Fortunately, Siege of Shadows kicks off with a much more confident tone, trusting that its world has been established and pitching us right into the heart of the story and its characters. In this instalment, Maia and the other Effigies are on the hunt for Saul when they discover some biologically engineered soldiers with Effigy-like abilities. The emotional stakes are higher as well, as Maia’s ability to scry into the memories (remnant spirit?) of the former Fire Effigy Natalya reveals uncomfortable truths about the guy she likes, and compels her to keep secrets from the other Effigies. I especially love how Raughley portrays the dangers of scrying — we realize how and why Maia fears tapping into this ability, but we also understand why she needs to. There’s a scene near the beginning where she needs to touch upon Natalya’s memories with only lab-controlled conditions protecting her from being possessed completely, and Raughley writes it so realistically that Maia’s reluctant agreement feels even more heroic than the action-packed battle scenes.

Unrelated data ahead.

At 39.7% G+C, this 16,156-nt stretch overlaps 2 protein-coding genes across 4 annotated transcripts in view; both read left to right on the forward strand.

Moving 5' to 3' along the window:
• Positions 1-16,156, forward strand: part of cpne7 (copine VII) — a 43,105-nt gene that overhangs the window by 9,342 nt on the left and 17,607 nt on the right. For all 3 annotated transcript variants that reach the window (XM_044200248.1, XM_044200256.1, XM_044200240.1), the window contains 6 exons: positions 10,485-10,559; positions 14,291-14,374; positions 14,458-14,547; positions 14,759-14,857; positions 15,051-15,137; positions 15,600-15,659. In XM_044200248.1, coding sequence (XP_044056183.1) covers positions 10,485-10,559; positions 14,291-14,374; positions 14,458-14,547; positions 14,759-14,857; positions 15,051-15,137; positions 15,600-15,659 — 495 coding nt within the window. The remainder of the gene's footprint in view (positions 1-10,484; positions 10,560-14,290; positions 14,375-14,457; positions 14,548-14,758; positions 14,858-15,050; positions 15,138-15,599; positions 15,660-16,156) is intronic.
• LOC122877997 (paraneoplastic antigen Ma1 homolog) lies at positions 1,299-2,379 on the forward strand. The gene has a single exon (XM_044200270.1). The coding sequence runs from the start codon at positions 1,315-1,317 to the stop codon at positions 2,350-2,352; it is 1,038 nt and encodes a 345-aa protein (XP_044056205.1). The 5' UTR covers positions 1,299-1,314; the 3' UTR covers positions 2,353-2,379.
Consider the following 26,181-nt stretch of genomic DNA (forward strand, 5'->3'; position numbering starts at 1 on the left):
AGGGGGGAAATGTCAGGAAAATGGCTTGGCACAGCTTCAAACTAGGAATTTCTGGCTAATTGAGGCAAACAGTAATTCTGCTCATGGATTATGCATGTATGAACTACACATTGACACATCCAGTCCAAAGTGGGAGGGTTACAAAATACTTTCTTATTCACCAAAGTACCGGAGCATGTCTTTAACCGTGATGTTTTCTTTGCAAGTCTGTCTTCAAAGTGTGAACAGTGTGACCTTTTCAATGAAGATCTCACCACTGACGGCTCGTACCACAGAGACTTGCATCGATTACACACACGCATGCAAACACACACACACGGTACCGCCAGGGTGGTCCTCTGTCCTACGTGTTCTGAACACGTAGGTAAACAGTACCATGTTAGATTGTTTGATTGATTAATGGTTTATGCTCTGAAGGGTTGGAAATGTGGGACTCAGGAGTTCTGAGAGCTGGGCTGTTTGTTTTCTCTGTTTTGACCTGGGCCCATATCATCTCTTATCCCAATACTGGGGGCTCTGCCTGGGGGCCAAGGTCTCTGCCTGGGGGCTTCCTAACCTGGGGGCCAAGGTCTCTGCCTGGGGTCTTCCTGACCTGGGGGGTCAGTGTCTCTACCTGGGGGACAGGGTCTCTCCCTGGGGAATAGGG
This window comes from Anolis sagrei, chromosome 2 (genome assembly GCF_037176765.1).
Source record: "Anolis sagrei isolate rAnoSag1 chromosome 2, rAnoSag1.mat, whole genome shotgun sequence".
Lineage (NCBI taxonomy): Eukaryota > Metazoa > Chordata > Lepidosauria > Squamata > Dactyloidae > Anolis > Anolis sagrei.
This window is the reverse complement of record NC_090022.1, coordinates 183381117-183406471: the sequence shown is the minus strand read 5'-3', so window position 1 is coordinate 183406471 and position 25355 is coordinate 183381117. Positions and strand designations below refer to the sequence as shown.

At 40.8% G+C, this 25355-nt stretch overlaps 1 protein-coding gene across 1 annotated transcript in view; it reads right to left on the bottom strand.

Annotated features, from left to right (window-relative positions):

I also enjoyed learning a lot more about the other characters’ lives and pasts. What we learn about Rhys’ family reveals much more vulnerability than his cool persona indicates, and I wish his relationship with his brother is explored much more in future books. Chae Rin’s conversations with her sister about their mother’s health makes real how much she has sacrificed to be an Effigy, and I like that even though despite all her outward toughness, she clearly remains conflicted to the end about the choices she makes. Belle’s past is also a revelation, as we begin to understand why she’s so loyal to Natalya, even at times to the expense of Maia’s safety and the Effigies’ mission.